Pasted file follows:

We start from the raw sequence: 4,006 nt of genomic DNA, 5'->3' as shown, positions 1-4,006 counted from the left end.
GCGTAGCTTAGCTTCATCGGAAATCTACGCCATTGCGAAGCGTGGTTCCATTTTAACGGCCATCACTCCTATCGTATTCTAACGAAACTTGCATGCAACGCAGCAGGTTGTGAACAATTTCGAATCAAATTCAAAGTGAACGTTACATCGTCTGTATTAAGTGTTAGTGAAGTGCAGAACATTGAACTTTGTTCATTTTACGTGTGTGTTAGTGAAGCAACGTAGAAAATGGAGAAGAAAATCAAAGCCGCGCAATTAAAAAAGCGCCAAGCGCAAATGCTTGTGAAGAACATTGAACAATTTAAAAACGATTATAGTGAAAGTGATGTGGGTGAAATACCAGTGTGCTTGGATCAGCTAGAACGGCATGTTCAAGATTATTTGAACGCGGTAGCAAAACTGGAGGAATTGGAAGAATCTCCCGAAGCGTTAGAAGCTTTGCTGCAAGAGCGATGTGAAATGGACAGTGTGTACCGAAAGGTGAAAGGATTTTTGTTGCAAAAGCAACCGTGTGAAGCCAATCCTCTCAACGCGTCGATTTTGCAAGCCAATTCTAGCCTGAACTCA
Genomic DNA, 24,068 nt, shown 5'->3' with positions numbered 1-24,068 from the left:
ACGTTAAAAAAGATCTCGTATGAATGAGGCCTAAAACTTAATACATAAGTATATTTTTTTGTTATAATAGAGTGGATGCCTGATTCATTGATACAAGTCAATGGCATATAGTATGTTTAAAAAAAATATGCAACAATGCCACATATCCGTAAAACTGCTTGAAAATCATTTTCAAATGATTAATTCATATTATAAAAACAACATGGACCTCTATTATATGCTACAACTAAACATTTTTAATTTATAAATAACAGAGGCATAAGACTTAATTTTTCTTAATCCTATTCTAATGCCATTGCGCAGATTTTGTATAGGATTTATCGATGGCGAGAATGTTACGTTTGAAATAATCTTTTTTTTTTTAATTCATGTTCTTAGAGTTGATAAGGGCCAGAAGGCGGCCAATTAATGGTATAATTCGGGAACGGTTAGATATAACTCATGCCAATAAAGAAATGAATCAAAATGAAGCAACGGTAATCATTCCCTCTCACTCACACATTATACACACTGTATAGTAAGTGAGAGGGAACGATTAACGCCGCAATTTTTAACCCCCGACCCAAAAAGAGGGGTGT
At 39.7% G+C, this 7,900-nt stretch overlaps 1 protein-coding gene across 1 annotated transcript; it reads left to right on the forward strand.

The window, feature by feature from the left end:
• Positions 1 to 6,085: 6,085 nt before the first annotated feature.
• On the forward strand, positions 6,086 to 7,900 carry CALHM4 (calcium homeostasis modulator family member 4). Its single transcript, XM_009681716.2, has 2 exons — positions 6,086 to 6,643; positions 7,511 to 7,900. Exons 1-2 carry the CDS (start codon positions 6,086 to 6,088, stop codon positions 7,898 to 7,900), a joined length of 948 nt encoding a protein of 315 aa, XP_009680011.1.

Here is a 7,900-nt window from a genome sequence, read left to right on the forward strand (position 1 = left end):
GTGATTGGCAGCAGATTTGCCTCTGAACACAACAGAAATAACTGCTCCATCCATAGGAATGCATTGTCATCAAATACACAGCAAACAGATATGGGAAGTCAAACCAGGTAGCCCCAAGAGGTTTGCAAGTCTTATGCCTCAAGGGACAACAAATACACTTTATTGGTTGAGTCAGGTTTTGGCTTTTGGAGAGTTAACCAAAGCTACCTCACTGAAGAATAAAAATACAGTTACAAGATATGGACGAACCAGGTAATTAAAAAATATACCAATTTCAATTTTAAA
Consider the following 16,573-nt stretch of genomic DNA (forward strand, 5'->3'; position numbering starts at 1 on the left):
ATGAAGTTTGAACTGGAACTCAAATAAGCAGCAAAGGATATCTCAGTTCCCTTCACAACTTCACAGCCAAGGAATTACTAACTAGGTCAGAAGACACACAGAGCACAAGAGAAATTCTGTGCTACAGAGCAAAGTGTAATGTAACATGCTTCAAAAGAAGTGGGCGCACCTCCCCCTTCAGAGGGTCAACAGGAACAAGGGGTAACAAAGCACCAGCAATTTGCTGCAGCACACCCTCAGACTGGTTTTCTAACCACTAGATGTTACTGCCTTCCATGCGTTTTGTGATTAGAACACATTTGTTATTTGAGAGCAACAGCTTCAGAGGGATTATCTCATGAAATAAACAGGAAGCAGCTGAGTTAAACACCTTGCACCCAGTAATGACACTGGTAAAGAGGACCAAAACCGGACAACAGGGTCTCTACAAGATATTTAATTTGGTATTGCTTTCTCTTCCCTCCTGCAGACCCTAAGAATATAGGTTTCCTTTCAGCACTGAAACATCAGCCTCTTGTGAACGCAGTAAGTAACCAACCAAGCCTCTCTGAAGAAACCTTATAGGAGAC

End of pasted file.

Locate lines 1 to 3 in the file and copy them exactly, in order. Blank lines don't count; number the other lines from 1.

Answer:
We start from the raw sequence: 4,006 nt of genomic DNA, 5'->3' as shown, positions 1-4,006 counted from the left end.
GCGTAGCTTAGCTTCATCGGAAATCTACGCCATTGCGAAGCGTGGTTCCATTTTAACGGCCATCACTCCTATCGTATTCTAACGAAACTTGCATGCAACGCAGCAGGTTGTGAACAATTTCGAATCAAATTCAAAGTGAACGTTACATCGTCTGTATTAAGTGTTAGTGAAGTGCAGAACATTGAACTTTGTTCATTTTACGTGTGTGTTAGTGAAGCAACGTAGAAAATGGAGAAGAAAATCAAAGCCGCGCAATTAAAAAAGCGCCAAGCGCAAATGCTTGTGAAGAACATTGAACAATTTAAAAACGATTATAGTGAAAGTGATGTGGGTGAAATACCAGTGTGCTTGGATCAGCTAGAACGGCATGTTCAAGATTATTTGAACGCGGTAGCAAAACTGGAGGAATTGGAAGAATCTCCCGAAGCGTTAGAAGCTTTGCTGCAAGAGCGATGTGAAATGGACAGTGTGTACCGAAAGGTGAAAGGATTTTTGTTGCAAAAGCAACCGTGTGAAGCCAATCCTCTCAACGCGTCGATTTTGCAAGCCAATTCTAGCCTGAACTCA
Genomic DNA, 24,068 nt, shown 5'->3' with positions numbered 1-24,068 from the left: